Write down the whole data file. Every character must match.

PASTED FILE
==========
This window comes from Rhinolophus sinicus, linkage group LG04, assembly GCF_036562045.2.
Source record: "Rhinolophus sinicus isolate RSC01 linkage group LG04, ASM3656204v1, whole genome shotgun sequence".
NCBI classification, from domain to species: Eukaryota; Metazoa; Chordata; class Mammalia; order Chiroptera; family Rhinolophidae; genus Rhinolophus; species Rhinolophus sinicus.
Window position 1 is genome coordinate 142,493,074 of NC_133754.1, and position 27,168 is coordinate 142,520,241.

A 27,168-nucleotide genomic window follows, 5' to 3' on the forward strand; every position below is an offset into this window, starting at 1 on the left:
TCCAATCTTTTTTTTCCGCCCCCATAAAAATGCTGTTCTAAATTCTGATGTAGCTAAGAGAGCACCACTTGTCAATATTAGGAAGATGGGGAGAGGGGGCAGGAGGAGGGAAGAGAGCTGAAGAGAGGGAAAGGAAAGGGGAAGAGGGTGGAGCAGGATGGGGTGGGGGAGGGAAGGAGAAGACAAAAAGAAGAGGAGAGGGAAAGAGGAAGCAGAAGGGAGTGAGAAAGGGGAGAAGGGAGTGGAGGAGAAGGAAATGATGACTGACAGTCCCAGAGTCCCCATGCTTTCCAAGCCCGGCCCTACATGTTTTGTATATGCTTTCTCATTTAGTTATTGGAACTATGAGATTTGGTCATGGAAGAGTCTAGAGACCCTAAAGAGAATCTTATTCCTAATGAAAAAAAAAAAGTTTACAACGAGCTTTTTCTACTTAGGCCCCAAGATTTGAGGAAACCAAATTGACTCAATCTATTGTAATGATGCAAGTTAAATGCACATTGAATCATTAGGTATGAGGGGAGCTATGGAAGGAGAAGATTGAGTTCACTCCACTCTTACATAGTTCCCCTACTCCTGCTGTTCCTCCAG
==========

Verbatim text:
This window comes from Rhinolophus sinicus, linkage group LG04, assembly GCF_036562045.2.
Source record: "Rhinolophus sinicus isolate RSC01 linkage group LG04, ASM3656204v1, whole genome shotgun sequence".
NCBI classification, from domain to species: Eukaryota; Metazoa; Chordata; class Mammalia; order Chiroptera; family Rhinolophidae; genus Rhinolophus; species Rhinolophus sinicus.
Window position 1 is genome coordinate 142,493,074 of NC_133754.1, and position 27,168 is coordinate 142,520,241.

A 27,168-nucleotide genomic window follows, 5' to 3' on the forward strand; every position below is an offset into this window, starting at 1 on the left:
TCCAATCTTTTTTTTCCGCCCCCATAAAAATGCTGTTCTAAATTCTGATGTAGCTAAGAGAGCACCACTTGTCAATATTAGGAAGATGGGGAGAGGGGGCAGGAGGAGGGAAGAGAGCTGAAGAGAGGGAAAGGAAAGGGGAAGAGGGTGGAGCAGGATGGGGTGGGGGAGGGAAGGAGAAGACAAAAAGAAGAGGAGAGGGAAAGAGGAAGCAGAAGGGAGTGAGAAAGGGGAGAAGGGAGTGGAGGAGAAGGAAATGATGACTGACAGTCCCAGAGTCCCCATGCTTTCCAAGCCCGGCCCTACATGTTTTGTATATGCTTTCTCATTTAGTTATTGGAACTATGAGATTTGGTCATGGAAGAGTCTAGAGACCCTAAAGAGAATCTTATTCCTAATGAAAAAAAAAAAGTTTACAACGAGCTTTTTCTACTTAGGCCCCAAGATTTGAGGAAACCAAATTGACTCAATCTATTGTAATGATGCAAGTTAAATGCACATTGAATCATTAGGTATGAGGGGAGCTATGGAAGGAGAAGATTGAGTTCACTCCACTCTTACATAGTTCCCCTACTCCTGCTGTTCCTCCAG